Mutations of the coronavirus appear to be among the greatest concerns now in the pandemic, although the delta variant still hasn’t gained great traction in New Mexico.

The delta variant has hit hard in Missouri, Arkansas, Mississippi and other states and is cited by the Centers for Disease Control and Prevention as one of several “variants of concern.”

That variant recently made up only a small portion of scientifically sequenced samples in New Mexico, the state Department of Health said. But projections and analysis in other countries suggest it will increase and probably become the dominant variant in New Mexico and nationwide, the Health Department said.

Doctors and scientists in New Mexico agreed Tuesday the proliferation of variants doesn’t change their No. 1 message.

“Get vaccinated,” said microbiologist Michael Edwards, director of the New Mexico Scientific Laboratory in Albuquerque. “We have to stop the spread of the virus.”

The coronavirus vaccines “still show good protection” against the variants, Edwards added.

The delta variant is “pretty scary” and “really concerning,” Dr. Wendy Johnson, medical director at La Familia Medical Center in Santa Fe, said. And the more transmission of disease that occurs, Johnson said, the greater the risk that even more dangerous variants will develop.

“So, the vaccination is really our way out of this,” she said.

Dr. David Gonzales, chief medical officer of Christus St. Vincent Regional Medical Center, said Tuesday the Delta variant is a major concern. Like other experts, he said the best defense is to get fully vaccinated.

Gonzales said there is no question the vaccines are effective, safe and the “best weapon” against the coronavirus. Close to 99 percent of those who die now of the disease are not fully vaccinated, he said.

Genome sequencing isn’t performed on all samples because there must be enough material in a sample to sequence and not all positive samples are sent to the laboratory, Edwards said.

Variants have gone by various names and designations through the pandemic. At times they are assigned numbers, sometimes they are linked to the nations where they were first found and, increasingly, they are labeled with letters from the Greek alphabet.

The delta variant was first found in India. The beta was first identified in South Africa; the epsilon in California, and the gamma in Brazil and Japan. A variant called the lambda, first found in Peru, also is gaining attention.

The CDC says a variant of concern is one for which there is evidence of an increase in transmissibility, more severe illness, reduction in effectiveness of vaccinations or treatments, or increased failure in diagnostic detection.

The Wall Street Journal’s vaccination tracking system using CDC data reported Tuesday that New Mexico was tied for seventh in the nation with

63.4 percent of eligible residents having had at least one shot. New Mexico was tied for ninth with 55.2 percent having been fully vaccinated.

The Journal’s system bases its percentages on a state’s population, while the state Health Department’s formula considers New Mexico residents 16 and older. According to the state, 62.8 percent of people in that category are fully vaccinated, and 71.1 percent have had at least one shot.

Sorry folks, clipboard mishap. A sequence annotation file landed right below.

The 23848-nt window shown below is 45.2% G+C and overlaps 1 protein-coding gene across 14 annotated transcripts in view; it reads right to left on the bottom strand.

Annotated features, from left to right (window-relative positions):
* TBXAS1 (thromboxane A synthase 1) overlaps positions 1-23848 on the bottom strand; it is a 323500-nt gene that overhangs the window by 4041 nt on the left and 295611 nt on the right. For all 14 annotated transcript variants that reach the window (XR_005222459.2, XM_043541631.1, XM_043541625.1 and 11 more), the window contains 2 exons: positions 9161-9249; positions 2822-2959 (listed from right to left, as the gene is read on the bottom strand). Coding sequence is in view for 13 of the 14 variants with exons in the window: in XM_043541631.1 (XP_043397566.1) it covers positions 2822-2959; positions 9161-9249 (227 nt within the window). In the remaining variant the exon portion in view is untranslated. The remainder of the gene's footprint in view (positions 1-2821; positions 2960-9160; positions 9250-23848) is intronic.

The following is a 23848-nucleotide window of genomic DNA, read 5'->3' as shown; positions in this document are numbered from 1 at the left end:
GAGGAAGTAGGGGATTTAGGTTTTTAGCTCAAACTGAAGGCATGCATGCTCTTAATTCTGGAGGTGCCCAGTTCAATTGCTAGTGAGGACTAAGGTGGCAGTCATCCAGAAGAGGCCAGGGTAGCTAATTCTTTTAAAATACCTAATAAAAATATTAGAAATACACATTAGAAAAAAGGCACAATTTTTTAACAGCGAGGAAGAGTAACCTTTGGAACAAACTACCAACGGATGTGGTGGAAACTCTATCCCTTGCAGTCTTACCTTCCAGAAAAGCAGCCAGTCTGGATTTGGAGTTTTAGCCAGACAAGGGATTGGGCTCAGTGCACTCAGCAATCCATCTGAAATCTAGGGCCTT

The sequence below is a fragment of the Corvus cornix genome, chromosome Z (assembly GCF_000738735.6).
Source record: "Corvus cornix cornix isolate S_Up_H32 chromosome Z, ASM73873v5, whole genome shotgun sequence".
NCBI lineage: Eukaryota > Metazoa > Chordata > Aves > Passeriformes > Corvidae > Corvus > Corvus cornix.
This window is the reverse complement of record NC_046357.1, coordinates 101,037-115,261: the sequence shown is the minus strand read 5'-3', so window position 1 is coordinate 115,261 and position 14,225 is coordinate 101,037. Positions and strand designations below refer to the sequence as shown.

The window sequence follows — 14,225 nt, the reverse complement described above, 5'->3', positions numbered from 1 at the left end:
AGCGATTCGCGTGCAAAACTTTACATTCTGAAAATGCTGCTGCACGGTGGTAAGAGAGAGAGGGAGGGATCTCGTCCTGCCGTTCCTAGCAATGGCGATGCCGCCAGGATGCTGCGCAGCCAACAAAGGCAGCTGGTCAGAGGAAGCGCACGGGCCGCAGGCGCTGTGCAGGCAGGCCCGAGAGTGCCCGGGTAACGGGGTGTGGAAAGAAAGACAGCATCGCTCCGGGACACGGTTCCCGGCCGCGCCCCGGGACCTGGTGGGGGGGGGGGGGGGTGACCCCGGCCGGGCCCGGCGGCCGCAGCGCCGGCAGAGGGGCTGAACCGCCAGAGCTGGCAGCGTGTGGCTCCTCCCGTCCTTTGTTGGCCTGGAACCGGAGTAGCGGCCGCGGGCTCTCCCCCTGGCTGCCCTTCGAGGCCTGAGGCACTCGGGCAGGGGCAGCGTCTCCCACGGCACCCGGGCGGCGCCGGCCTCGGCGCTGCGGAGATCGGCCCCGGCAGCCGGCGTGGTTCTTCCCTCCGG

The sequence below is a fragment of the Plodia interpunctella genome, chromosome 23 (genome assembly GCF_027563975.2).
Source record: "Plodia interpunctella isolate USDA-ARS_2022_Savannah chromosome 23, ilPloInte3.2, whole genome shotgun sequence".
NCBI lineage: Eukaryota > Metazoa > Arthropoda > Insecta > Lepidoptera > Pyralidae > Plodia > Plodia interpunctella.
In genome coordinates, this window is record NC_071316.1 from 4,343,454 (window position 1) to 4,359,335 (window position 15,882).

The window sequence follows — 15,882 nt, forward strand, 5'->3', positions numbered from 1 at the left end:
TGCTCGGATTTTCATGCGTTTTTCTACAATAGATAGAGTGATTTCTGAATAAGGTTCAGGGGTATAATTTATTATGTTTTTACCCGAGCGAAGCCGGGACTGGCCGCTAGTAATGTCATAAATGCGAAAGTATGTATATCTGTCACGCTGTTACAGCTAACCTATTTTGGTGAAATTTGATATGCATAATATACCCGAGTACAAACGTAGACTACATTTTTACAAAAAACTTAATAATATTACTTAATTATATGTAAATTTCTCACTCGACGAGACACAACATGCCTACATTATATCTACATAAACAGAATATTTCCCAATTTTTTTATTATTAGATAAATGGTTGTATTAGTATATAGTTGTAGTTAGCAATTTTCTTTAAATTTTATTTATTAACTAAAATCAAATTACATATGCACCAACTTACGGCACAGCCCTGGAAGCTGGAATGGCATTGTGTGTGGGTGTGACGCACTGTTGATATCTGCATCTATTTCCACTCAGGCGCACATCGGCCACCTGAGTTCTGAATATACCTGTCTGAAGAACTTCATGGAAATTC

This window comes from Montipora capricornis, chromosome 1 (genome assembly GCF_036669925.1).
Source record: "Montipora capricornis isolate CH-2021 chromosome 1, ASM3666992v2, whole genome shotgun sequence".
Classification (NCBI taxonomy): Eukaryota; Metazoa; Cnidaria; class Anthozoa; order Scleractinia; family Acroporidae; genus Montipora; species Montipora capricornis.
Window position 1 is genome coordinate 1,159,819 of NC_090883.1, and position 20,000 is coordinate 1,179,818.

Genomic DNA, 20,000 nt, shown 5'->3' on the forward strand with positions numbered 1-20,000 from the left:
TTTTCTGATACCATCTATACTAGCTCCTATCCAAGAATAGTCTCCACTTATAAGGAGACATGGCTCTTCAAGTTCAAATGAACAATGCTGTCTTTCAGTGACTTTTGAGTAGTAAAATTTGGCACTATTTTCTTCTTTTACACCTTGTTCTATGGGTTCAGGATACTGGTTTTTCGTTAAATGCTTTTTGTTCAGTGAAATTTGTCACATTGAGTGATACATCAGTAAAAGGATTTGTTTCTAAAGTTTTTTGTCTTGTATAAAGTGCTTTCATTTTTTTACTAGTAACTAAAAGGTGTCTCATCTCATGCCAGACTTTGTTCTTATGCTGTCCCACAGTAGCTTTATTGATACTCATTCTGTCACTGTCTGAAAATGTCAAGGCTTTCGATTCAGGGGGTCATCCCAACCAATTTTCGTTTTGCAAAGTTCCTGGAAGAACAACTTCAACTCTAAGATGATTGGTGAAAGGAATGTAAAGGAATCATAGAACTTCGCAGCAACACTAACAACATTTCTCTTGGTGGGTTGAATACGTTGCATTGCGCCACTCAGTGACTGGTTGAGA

Gonzales said the delta variant is in all 50 states. And because Santa Fe is a destination city for travelers, he said, “there’s plenty of reasons to be vigilant.” Even fully vaccinated people should wear masks in large gatherings, he said.

Johnson said people should dine outside if possible, wear masks and avoid large indoor gatherings.

Her next suggestion might not go over well with some. “If you’re inviting people over to your house, tell people they have to be vaccinated,” she said. “Insist on it.”

(9) comments

Comment deleted.
Mark Stahl

Alright already, we get your point. Repeating the same thing day after day doesn’t make it anymore valid. Surprise us sometime and come up with something new to offer.

Mitch Koolpe

I re-post my comment from June 30th:

I'm confused? Do we follow the Science or not? CDC says face masks not necessary if you are fully vaccinated: https://www.yahoo.com/news/face-masks-not-necessary-us-144148203.html

Mike Johnson

Here is an example of the irrational hysteria out there, from the NYT: "Even at establishments that give vaccinated employees the choice to take their masks off, many are keeping them on. “Who knows who has had their shot and who hasn’t,” said Michelle Booker, a store clerk from the Bronx who works at a Verizon store in Midtown Manhattan who has been fully vaccinated for months. She was wearing her mask on a recent Tuesday, although the company permits vaccinated employees to go without masks. “I don’t believe half of the people who come in,” she said. “I’m still terrified.”"

People who wear masks after being fully vaccinated either don't think the vaccine works, and thus do not trust CDC guidance, or they are really irrational germaphobes who think anything will kill them.

Mike Johnson

OMG! That India variant is threatening to kill everyone I understand from the news reports, when will we lock back down and reinstall all the mask mandates and restrictions? Won't it cost lives if we don't? There are many people who believe you need to wear a mask and social distance even if you are vaccinated, that is one reason people don't trust the vaccines.

Mark Stahl

Why do people exercising caution threaten you so much?

Mike Johnson

It doesn't threaten me, it annoys me. I see it as scientific stupidity, the same reason climate alarmists annoy me. Stupidity annoys me, sorry, it's who I am......[lol]

mark Coble

You are not alone in being sane and literate.

Mike Johnson

Good to know Mr. Coble, and for full disclosure, the scientifically stupid anti-vaxxers annoy me just as much, and for the same reason.

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